Smith indicated in a brief interview this week that Shahzad was placed on probation after the suspension and allowed to admit patients to the hospital.
During the probation of the last several months, fellow doctors attempted to assist Shahzad in getting up to speed with the standards with which he was not complying, Smith said. However, the medical executive committee, which had monitored Shahzad closely during the probation, concluded that he was still failing to meet those standards and decided to recommend his application for medical staff privileges be declined, he said.
“Despite numerous collegial interventions and opportunities for compliance, Dr. Shahzad was unable to become and remain compliant with the standards that govern the rest of the medical staff,” Smith said.
The hospital administraton is working with medical staff members and other practitioners to make sure that those patients of Shahzad who have been admitted to McDowell “experience a seamless transition to other caregivers on the hospital medical staff,” he said.
Smith said Shahzad may still order lab work and other diagnostic tests from McDowell and its affiliate medical facilties. He also stressed that the hospital’s action does not affect the status of Shahzad’s medical license or prevent him from continuing his medical practice in Danville.
On Tuesday, Shahzad issued a statement to the paper in response to the hospital’s action.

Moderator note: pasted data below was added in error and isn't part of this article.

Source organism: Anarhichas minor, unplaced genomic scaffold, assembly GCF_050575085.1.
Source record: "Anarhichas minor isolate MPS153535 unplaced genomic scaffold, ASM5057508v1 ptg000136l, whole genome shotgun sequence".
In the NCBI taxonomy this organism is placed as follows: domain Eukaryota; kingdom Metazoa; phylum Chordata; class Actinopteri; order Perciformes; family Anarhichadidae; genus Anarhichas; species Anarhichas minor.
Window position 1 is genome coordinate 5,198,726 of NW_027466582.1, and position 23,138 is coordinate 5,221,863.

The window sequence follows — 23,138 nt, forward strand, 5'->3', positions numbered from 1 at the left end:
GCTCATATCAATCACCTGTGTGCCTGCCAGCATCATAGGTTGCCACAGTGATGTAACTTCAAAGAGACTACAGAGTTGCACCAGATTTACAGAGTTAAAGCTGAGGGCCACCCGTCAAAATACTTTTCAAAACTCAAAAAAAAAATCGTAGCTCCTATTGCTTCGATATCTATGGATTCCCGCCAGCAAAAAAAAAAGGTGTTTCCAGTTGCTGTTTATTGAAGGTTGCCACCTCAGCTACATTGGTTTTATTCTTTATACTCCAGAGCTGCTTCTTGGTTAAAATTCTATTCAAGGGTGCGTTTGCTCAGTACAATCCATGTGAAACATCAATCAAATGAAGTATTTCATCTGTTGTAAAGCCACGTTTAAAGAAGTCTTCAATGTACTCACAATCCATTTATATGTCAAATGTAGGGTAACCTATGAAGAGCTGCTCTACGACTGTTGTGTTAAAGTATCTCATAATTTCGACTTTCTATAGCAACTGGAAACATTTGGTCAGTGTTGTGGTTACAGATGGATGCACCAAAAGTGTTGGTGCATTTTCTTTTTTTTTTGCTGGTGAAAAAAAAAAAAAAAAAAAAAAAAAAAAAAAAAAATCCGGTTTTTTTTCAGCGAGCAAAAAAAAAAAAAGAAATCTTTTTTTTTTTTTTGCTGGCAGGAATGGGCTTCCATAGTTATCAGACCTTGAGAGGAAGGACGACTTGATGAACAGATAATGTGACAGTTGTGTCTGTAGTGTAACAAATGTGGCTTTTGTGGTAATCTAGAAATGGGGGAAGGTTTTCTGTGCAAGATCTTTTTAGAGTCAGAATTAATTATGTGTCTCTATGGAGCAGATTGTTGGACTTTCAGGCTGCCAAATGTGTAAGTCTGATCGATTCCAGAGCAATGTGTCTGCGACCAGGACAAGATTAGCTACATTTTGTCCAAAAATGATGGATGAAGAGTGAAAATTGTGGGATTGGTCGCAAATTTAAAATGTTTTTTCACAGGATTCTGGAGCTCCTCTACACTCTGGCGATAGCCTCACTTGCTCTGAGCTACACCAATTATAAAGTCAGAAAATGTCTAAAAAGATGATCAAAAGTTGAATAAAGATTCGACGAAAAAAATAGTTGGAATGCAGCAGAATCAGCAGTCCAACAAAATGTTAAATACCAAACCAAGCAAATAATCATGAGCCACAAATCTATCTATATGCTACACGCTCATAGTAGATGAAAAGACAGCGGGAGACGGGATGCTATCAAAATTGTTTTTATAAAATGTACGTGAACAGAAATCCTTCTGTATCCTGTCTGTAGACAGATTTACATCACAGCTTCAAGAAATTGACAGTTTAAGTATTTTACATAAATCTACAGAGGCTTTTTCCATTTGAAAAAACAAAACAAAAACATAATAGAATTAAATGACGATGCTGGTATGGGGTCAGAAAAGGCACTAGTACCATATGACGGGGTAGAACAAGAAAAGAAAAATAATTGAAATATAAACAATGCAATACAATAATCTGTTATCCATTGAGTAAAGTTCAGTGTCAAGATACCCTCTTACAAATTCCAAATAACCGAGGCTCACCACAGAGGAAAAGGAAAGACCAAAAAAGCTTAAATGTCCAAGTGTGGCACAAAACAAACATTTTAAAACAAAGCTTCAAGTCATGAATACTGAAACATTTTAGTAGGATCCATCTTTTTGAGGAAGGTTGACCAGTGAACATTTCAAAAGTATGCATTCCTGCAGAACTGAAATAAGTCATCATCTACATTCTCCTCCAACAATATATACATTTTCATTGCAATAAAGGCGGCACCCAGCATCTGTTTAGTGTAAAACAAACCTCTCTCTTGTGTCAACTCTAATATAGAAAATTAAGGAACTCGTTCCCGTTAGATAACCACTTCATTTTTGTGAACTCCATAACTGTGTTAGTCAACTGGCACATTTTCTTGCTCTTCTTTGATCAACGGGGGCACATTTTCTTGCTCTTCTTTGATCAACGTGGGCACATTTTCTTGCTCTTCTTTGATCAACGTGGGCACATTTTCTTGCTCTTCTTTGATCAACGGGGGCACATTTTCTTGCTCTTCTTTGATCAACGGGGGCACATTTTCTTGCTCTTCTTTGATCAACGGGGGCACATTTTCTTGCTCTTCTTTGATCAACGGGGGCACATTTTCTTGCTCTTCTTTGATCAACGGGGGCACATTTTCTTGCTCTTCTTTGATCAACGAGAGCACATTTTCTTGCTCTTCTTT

“I would love to take care of my patients at Ephraim McDowell Regional Medical Center as I have been doing for the last 13 years,” said the 47-year-old physician. “I was not given any other choice by the current administration at the hospital but to leave the medical staff as of Sept. 26.”
Shahzad said his departure from the medical staff has caused “serious anxiety in my patients as (evidenced) by calls to my office Monday and Tuesday” and has “affected my ability to provided needed health care to my patients in this community.”
Shahzad said he will admit his patients requiring hospital care to James B. Haggin Memorial Hospital in Harrodsburg, where he is on the medical staff. He said his patients will receive “excellent” care at Haggin.
“Thanks to everyone who has supported me, and I pray that God bless them and that he bring peace to those people who don’t like me for unknown reasons.”
In an interview, Shahzad acknowledged that he did not keep medical records of some of his patients up to date but said he had generally complied with the standards governing medical records.
“I sometimes didn’t write the time here or the date there,” he said. “No one can be perfect 100 percent of the time.”
He said the most important standard for a physician to comply with is providing good patient care.
“As far as patient care is concerned, no one can find fault with me,” he said. “In fact, I have been commended for the level of care I provide my patients by the physicians and administrators at Ephraim McDowell.”
Shahzad estimated he has a caseload of more than 27,000 patients from Boyle and surrounding counties.
“Over the years, I have admitted and cared for thousands of residents from this area to Ephraim McDowell,” he said. “Now I will be admitting them to Haggin Memorial.”